Proletarian revolution depends entirely on the condition that, for the first time, theory as intelligence of human practice be recognized and lived by the masses. It requires workers to become dialecticians and to inscribe their thought into practice. Thus it demands of men without quality more than the bourgeois revolution demanded of the qualified men which it delegated to carry out its tasks since the partial ideological consciousness constructed by a part of the bourgeois class was based on the economy, this central part of social life in which this class was already in power.
The very development of class society to the stage of spectacular organization of non-life thus leads the revolutionary project to become visibly what it already was essentially. O, gentlemen, the time of life is short! And if we live, we live to tread on kings.
History has always existed, but not always in a historical form. The temporalization of man as effected through the mediation of a society is equivalent to a humanization of time.
The unconscious movement of time manifests itself and becomes true within historical consciousness.
There, all knowledge, confined within the memory of the oldest, is always carried by the living. Neither death nor procreation is grasped as a law of time. Time remains immobile, like an enclosed space.
A more complex society which finally becomes conscious of time devotes itself to negating it because it sees in time not what passes, but only what returns.
A static society organizes time in terms of its immediate experience of nature, on the model of cyclical time. Cyclical time already dominates the experience of nomadic populations because they find the same conditions repeated at every moment of their journey: The temporal return to similar places now becomes the pure return of time in the same place, the repetition of a series of gestures.
The transition from pastoral nomadism to sedentary agriculture is the end of the lazy liberty without content, the beginning of labor. The agrarian mode of production in general, dominated by the rhythm of the seasons, is the basis for fully constituted cyclical time. Eternity is internal to it; it is the return of the same here on earth. Myth is the unitary construction of the thought which guarantees the entire cosmic order surrounding the order which this society has in fact already realized within its frontiers.
The social appropriation of time, the production of man by human labor, develops within a society divided into classes. The power which constituted itself above the penury of the society of cyclical time, the class which organizes the social labor and appropriates the limited surplus value, simultaneously appropriates the temporal surplus value of its organization of social time: The wealth that can be concentrated in the realm of power and materially used up in sumptuous feasts is also used up as a squandering of historical time at the surface of society.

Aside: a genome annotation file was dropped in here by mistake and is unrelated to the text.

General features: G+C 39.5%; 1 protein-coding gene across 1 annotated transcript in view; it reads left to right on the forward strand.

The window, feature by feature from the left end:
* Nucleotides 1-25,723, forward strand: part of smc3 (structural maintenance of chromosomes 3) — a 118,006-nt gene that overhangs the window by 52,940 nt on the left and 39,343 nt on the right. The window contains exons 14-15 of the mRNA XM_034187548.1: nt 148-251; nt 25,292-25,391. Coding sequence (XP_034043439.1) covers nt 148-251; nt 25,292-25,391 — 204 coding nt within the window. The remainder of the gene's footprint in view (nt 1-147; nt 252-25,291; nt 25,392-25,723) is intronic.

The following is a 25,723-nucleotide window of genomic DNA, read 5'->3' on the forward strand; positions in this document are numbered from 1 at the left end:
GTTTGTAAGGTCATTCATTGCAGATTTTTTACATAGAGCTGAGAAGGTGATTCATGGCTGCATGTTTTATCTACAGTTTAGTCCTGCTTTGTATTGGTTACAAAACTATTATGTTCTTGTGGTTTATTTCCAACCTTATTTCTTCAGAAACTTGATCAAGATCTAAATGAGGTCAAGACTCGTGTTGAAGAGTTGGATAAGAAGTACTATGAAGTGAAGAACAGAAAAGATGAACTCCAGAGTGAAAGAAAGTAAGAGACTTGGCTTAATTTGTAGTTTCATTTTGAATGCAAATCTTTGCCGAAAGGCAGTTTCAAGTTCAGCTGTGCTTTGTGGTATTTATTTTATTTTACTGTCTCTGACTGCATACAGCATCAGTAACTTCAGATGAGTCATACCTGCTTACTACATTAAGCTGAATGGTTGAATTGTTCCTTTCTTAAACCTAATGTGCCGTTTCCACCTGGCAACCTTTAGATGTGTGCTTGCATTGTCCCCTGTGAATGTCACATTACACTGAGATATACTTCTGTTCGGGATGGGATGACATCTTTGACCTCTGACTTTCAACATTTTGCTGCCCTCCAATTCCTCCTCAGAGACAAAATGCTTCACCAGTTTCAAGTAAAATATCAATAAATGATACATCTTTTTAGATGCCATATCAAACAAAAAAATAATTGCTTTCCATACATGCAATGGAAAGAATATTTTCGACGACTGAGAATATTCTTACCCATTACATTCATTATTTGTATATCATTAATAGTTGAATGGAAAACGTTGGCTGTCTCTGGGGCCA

The owners of historical surplus value possess the knowledge and the enjoyment of lived events. Separated from the collective organization of time which predominates with the repetitive production at the base of social life, this time flows above its own static community. This is the time of adventure and war, when the masters of the cyclical society travel through their personal histories, and it is also the time which appears in confrontations with foreign communities, in the derangement of the unchangeable order of the society.
History then passes before men as an alien factor, as that which they never wanted and against which they thought themselves protected. But by way of this detour returns the human negative anxiety which had been at the very origin of the entire development that had fallen asleep.
Cyclical time in itself is time without conflict. But conflict is installed within this infancy of time: This history superficially creates the irreversible; its movement constitutes precisely the time it uses up within the interior of the inexhaustible time of cyclical society.
If the extreme diversity of institutions established for this purpose demonstrates the flexibility of the self-creation of human nature, this demonstration becomes obvious only for the external observer, for the anthropologist who returns from historical time. In each of these societies a definitive structuring excluded change. Absolute conformism in existing social practices.
Here, in order to remain human, men must remain the same. The birth of political power which seems to be related to the last great technological revolutions like iron smelting , at the threshold of a period which would not experience profound shocks until the appearance of industry, also marks the moment when kinship ties begin to dissolve.
From then on, the succession of generations leaves the sphere of pure cyclical nature in order to become an event-oriented succession of powers.
Irreversible time is now the time of those who rule, and dynasties are its first measure. Writing is its weapon. In writing, language attains its complete independent reality as mediation between consciousnesses. But this independence is identical to the general independence of separate power as the mediation which constitutes society. With writing there appears a consciousness which is no longer carried and transmitted directly among the living: The chronicle is the expression of the irreversible time of power and also the instrument that preserves the voluntaristic progression of this time from its predecessor, since this orientation of time collapses with the fall of every specific power and returns to the indifferent oblivion of cyclical time, the only time known to peasant masses who, during the collapse of empires and their chronologies, never change.